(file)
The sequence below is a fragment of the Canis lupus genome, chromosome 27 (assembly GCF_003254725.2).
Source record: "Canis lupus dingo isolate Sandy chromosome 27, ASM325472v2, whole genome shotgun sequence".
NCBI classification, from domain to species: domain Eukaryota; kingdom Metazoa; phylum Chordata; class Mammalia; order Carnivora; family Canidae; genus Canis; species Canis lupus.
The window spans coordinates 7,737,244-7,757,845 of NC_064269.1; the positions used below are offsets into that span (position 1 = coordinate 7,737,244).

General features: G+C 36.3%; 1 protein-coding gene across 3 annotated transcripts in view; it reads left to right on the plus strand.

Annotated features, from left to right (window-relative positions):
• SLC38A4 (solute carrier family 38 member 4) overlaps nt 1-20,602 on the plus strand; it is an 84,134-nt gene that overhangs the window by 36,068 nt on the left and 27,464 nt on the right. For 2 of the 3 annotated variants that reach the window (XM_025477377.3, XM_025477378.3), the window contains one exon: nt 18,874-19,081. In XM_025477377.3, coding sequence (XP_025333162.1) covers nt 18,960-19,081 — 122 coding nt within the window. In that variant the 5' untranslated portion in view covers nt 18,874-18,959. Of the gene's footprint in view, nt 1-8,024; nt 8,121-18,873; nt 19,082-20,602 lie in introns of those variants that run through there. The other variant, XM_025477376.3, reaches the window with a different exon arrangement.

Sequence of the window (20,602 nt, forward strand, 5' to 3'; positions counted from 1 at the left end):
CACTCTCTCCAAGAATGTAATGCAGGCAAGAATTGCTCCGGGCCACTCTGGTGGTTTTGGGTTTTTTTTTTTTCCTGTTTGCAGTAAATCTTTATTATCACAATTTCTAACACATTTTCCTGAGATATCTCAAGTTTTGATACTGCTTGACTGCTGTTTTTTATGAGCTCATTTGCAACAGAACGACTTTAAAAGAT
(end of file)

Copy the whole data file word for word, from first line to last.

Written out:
The sequence below is a fragment of the Canis lupus genome, chromosome 27 (assembly GCF_003254725.2).
Source record: "Canis lupus dingo isolate Sandy chromosome 27, ASM325472v2, whole genome shotgun sequence".
NCBI classification, from domain to species: domain Eukaryota; kingdom Metazoa; phylum Chordata; class Mammalia; order Carnivora; family Canidae; genus Canis; species Canis lupus.
The window spans coordinates 7,737,244-7,757,845 of NC_064269.1; the positions used below are offsets into that span (position 1 = coordinate 7,737,244).

General features: G+C 36.3%; 1 protein-coding gene across 3 annotated transcripts in view; it reads left to right on the plus strand.

Annotated features, from left to right (window-relative positions):
• SLC38A4 (solute carrier family 38 member 4) overlaps nt 1-20,602 on the plus strand; it is an 84,134-nt gene that overhangs the window by 36,068 nt on the left and 27,464 nt on the right. For 2 of the 3 annotated variants that reach the window (XM_025477377.3, XM_025477378.3), the window contains one exon: nt 18,874-19,081. In XM_025477377.3, coding sequence (XP_025333162.1) covers nt 18,960-19,081 — 122 coding nt within the window. In that variant the 5' untranslated portion in view covers nt 18,874-18,959. Of the gene's footprint in view, nt 1-8,024; nt 8,121-18,873; nt 19,082-20,602 lie in introns of those variants that run through there. The other variant, XM_025477376.3, reaches the window with a different exon arrangement.

Sequence of the window (20,602 nt, forward strand, 5' to 3'; positions counted from 1 at the left end):
CACTCTCTCCAAGAATGTAATGCAGGCAAGAATTGCTCCGGGCCACTCTGGTGGTTTTGGGTTTTTTTTTTTTCCTGTTTGCAGTAAATCTTTATTATCACAATTTCTAACACATTTTCCTGAGATATCTCAAGTTTTGATACTGCTTGACTGCTGTTTTTTATGAGCTCATTTGCAACAGAACGACTTTAAAAGAT